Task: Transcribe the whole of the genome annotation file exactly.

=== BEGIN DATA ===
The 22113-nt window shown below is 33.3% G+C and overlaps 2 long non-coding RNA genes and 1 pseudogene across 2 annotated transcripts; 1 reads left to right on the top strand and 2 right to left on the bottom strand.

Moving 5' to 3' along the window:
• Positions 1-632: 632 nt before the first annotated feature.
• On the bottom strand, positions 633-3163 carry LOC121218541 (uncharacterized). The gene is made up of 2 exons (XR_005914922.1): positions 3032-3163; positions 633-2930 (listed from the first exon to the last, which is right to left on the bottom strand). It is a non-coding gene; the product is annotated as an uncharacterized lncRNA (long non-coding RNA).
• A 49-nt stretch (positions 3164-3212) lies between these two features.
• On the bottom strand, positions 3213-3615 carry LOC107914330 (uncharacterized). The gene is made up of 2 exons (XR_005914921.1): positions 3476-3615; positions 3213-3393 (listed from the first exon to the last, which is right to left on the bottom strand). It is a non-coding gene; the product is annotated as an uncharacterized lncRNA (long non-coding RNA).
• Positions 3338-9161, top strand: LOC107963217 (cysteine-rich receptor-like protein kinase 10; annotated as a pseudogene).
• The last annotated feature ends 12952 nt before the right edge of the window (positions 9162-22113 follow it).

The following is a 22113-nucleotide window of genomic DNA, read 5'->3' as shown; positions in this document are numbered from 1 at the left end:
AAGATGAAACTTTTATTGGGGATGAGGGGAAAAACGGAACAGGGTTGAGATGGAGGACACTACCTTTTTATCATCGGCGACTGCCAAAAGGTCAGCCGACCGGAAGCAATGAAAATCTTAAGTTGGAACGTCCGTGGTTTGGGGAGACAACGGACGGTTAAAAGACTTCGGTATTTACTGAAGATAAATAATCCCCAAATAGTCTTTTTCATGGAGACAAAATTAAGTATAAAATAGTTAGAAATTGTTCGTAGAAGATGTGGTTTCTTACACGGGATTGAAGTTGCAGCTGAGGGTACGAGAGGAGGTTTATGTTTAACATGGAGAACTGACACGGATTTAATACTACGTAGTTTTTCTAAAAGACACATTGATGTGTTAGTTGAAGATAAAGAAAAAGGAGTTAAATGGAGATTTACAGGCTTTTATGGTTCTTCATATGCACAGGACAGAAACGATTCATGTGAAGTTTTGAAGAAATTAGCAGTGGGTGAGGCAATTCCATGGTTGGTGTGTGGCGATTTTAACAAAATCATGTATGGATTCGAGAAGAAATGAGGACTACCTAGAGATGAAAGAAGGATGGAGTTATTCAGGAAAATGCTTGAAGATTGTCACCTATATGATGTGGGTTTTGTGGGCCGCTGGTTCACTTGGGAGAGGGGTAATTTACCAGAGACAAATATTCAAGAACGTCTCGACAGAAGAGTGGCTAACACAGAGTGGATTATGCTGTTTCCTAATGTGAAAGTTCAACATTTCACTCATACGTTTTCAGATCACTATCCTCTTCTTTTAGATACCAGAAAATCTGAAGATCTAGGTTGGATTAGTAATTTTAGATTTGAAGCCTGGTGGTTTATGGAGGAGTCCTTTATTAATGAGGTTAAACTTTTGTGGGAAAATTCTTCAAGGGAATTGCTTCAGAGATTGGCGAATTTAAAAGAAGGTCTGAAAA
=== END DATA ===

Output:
The 22113-nt window shown below is 33.3% G+C and overlaps 2 long non-coding RNA genes and 1 pseudogene across 2 annotated transcripts; 1 reads left to right on the top strand and 2 right to left on the bottom strand.

Moving 5' to 3' along the window:
• Positions 1-632: 632 nt before the first annotated feature.
• On the bottom strand, positions 633-3163 carry LOC121218541 (uncharacterized). The gene is made up of 2 exons (XR_005914922.1): positions 3032-3163; positions 633-2930 (listed from the first exon to the last, which is right to left on the bottom strand). It is a non-coding gene; the product is annotated as an uncharacterized lncRNA (long non-coding RNA).
• A 49-nt stretch (positions 3164-3212) lies between these two features.
• On the bottom strand, positions 3213-3615 carry LOC107914330 (uncharacterized). The gene is made up of 2 exons (XR_005914921.1): positions 3476-3615; positions 3213-3393 (listed from the first exon to the last, which is right to left on the bottom strand). It is a non-coding gene; the product is annotated as an uncharacterized lncRNA (long non-coding RNA).
• Positions 3338-9161, top strand: LOC107963217 (cysteine-rich receptor-like protein kinase 10; annotated as a pseudogene).
• The last annotated feature ends 12952 nt before the right edge of the window (positions 9162-22113 follow it).

The following is a 22113-nucleotide window of genomic DNA, read 5'->3' as shown; positions in this document are numbered from 1 at the left end:
AAGATGAAACTTTTATTGGGGATGAGGGGAAAAACGGAACAGGGTTGAGATGGAGGACACTACCTTTTTATCATCGGCGACTGCCAAAAGGTCAGCCGACCGGAAGCAATGAAAATCTTAAGTTGGAACGTCCGTGGTTTGGGGAGACAACGGACGGTTAAAAGACTTCGGTATTTACTGAAGATAAATAATCCCCAAATAGTCTTTTTCATGGAGACAAAATTAAGTATAAAATAGTTAGAAATTGTTCGTAGAAGATGTGGTTTCTTACACGGGATTGAAGTTGCAGCTGAGGGTACGAGAGGAGGTTTATGTTTAACATGGAGAACTGACACGGATTTAATACTACGTAGTTTTTCTAAAAGACACATTGATGTGTTAGTTGAAGATAAAGAAAAAGGAGTTAAATGGAGATTTACAGGCTTTTATGGTTCTTCATATGCACAGGACAGAAACGATTCATGTGAAGTTTTGAAGAAATTAGCAGTGGGTGAGGCAATTCCATGGTTGGTGTGTGGCGATTTTAACAAAATCATGTATGGATTCGAGAAGAAATGAGGACTACCTAGAGATGAAAGAAGGATGGAGTTATTCAGGAAAATGCTTGAAGATTGTCACCTATATGATGTGGGTTTTGTGGGCCGCTGGTTCACTTGGGAGAGGGGTAATTTACCAGAGACAAATATTCAAGAACGTCTCGACAGAAGAGTGGCTAACACAGAGTGGATTATGCTGTTTCCTAATGTGAAAGTTCAACATTTCACTCATACGTTTTCAGATCACTATCCTCTTCTTTTAGATACCAGAAAATCTGAAGATCTAGGTTGGATTAGTAATTTTAGATTTGAAGCCTGGTGGTTTATGGAGGAGTCCTTTATTAATGAGGTTAAACTTTTGTGGGAAAATTCTTCAAGGGAATTGCTTCAGAGATTGGCGAATTTAAAAGAAGGTCTGAAAA